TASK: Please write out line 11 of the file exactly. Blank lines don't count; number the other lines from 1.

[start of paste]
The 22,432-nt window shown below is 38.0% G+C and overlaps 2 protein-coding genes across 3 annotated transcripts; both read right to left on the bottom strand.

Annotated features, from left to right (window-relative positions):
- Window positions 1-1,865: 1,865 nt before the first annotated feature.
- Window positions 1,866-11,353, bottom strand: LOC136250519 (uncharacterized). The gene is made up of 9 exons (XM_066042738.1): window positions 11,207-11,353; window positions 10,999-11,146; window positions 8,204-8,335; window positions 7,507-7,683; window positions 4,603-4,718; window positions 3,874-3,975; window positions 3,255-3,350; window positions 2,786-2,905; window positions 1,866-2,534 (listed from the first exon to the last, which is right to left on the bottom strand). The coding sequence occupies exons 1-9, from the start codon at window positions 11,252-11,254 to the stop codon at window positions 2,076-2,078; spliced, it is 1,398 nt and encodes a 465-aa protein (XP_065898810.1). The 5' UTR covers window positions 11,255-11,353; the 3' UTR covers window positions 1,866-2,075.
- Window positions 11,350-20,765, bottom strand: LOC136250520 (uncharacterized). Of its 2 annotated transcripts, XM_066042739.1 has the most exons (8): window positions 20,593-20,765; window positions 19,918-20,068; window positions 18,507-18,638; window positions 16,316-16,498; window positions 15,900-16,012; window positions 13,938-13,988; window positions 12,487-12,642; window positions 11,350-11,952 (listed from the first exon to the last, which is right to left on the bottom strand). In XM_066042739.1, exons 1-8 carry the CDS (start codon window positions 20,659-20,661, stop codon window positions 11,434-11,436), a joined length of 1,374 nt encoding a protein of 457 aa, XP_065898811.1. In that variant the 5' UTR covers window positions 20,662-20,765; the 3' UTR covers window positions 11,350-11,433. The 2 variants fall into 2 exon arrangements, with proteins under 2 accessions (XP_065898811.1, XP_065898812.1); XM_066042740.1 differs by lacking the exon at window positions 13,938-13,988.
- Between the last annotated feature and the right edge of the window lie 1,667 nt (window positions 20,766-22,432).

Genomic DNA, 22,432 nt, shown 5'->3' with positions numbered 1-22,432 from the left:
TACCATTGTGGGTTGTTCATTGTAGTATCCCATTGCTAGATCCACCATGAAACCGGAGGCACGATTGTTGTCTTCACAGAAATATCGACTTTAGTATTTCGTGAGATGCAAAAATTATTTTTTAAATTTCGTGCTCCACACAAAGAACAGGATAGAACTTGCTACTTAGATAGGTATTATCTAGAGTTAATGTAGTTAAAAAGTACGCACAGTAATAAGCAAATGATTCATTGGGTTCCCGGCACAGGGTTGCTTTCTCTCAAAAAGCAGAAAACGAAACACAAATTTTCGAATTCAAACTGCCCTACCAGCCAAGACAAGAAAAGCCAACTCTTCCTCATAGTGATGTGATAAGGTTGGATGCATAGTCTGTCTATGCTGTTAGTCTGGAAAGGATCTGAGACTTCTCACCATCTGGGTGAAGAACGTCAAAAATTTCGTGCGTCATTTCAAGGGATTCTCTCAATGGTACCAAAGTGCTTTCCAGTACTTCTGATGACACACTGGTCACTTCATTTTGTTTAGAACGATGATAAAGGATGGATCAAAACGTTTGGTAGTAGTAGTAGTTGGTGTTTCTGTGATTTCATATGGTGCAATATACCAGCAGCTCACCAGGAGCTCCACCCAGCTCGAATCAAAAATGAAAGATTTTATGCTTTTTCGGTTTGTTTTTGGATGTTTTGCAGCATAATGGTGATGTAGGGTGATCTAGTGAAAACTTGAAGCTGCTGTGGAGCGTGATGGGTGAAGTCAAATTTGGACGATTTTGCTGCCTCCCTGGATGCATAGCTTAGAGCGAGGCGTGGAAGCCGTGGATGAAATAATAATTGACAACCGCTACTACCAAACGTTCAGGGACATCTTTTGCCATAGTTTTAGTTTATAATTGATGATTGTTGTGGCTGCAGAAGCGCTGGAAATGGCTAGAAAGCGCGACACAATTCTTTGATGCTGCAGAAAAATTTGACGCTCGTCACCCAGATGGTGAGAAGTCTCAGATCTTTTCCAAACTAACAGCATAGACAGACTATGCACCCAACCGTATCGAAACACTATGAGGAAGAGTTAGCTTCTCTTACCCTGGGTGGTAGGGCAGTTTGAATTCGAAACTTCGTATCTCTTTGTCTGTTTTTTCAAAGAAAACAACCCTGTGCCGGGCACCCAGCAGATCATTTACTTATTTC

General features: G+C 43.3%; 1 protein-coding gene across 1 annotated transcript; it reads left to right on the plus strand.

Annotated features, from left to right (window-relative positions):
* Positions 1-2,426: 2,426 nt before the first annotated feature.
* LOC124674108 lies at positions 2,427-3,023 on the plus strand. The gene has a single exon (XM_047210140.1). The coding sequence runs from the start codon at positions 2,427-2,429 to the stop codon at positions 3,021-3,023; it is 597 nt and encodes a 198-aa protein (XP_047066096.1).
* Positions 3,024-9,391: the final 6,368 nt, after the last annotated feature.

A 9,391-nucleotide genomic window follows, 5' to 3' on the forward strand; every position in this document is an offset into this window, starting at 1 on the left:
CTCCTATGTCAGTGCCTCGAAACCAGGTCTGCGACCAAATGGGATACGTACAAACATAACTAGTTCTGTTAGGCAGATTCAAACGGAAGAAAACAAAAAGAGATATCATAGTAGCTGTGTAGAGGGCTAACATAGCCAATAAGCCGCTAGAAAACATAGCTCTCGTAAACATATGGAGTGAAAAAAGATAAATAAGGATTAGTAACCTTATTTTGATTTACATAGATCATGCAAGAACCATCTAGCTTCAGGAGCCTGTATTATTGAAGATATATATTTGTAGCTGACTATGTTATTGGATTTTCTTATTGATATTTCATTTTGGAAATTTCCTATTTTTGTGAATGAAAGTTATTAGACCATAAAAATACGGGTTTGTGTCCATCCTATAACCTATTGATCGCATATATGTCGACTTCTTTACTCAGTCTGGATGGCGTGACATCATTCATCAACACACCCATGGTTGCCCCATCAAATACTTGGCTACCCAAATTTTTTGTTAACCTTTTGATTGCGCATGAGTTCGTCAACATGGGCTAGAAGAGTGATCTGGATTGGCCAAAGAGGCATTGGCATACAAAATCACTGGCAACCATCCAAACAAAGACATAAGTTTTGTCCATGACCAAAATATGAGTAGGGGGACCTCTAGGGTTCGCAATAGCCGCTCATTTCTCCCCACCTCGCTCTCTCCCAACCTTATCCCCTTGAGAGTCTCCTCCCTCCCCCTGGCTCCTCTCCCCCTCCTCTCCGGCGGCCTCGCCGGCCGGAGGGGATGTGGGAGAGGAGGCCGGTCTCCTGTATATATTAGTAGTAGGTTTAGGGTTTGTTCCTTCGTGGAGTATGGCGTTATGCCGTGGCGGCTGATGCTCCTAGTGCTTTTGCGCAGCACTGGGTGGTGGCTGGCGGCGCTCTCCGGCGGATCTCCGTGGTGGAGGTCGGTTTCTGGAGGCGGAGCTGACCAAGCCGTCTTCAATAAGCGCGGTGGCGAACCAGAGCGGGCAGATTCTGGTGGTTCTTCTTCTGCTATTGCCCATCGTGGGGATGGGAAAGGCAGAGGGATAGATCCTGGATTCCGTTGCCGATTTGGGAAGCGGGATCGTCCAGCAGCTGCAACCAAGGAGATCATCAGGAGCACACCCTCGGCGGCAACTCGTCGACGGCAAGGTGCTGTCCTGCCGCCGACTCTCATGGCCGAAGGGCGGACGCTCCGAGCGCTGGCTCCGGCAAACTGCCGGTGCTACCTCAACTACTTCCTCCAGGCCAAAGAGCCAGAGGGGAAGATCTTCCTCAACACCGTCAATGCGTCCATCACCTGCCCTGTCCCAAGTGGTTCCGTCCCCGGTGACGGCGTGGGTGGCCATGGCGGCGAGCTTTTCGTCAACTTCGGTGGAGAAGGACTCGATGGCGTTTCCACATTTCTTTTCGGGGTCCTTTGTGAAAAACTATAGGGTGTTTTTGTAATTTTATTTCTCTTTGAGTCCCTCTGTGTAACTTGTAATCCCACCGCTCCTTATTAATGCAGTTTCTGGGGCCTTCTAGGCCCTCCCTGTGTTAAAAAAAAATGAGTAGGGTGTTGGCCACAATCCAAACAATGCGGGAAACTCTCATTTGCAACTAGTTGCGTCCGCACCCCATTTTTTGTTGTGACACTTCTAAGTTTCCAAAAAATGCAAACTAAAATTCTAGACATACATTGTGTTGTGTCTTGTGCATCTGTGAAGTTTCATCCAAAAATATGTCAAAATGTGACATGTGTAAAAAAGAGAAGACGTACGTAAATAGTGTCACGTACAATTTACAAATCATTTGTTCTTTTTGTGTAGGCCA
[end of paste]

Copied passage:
* Positions 1-2,426: 2,426 nt before the first annotated feature.